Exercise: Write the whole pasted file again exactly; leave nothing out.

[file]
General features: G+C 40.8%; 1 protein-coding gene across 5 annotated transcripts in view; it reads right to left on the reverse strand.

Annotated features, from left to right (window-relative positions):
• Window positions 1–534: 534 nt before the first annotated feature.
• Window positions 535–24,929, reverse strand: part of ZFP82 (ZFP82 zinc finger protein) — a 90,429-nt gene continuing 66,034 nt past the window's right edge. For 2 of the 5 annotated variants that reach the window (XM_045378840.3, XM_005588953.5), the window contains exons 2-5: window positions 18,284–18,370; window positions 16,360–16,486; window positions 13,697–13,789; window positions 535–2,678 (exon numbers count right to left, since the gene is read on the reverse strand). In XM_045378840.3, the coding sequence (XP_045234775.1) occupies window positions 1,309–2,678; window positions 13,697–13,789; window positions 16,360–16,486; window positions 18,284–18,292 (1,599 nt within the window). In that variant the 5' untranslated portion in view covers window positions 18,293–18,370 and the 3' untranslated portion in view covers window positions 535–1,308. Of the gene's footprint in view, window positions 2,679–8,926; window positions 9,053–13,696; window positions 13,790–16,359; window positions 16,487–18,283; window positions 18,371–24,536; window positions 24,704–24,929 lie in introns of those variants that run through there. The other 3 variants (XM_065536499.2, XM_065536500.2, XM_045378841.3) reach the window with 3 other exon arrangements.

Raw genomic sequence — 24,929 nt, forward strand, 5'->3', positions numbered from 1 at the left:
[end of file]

General features: G+C 40.8%; 1 protein-coding gene across 5 annotated transcripts in view; it reads right to left on the reverse strand.

Annotated features, from left to right (window-relative positions):
• Window positions 1–534: 534 nt before the first annotated feature.
• Window positions 535–24,929, reverse strand: part of ZFP82 (ZFP82 zinc finger protein) — a 90,429-nt gene continuing 66,034 nt past the window's right edge. For 2 of the 5 annotated variants that reach the window (XM_045378840.3, XM_005588953.5), the window contains exons 2-5: window positions 18,284–18,370; window positions 16,360–16,486; window positions 13,697–13,789; window positions 535–2,678 (exon numbers count right to left, since the gene is read on the reverse strand). In XM_045378840.3, the coding sequence (XP_045234775.1) occupies window positions 1,309–2,678; window positions 13,697–13,789; window positions 16,360–16,486; window positions 18,284–18,292 (1,599 nt within the window). In that variant the 5' untranslated portion in view covers window positions 18,293–18,370 and the 3' untranslated portion in view covers window positions 535–1,308. Of the gene's footprint in view, window positions 2,679–8,926; window positions 9,053–13,696; window positions 13,790–16,359; window positions 16,487–18,283; window positions 18,371–24,536; window positions 24,704–24,929 lie in introns of those variants that run through there. The other 3 variants (XM_065536499.2, XM_065536500.2, XM_045378841.3) reach the window with 3 other exon arrangements.

Raw genomic sequence — 24,929 nt, forward strand, 5'->3', positions numbered from 1 at the left: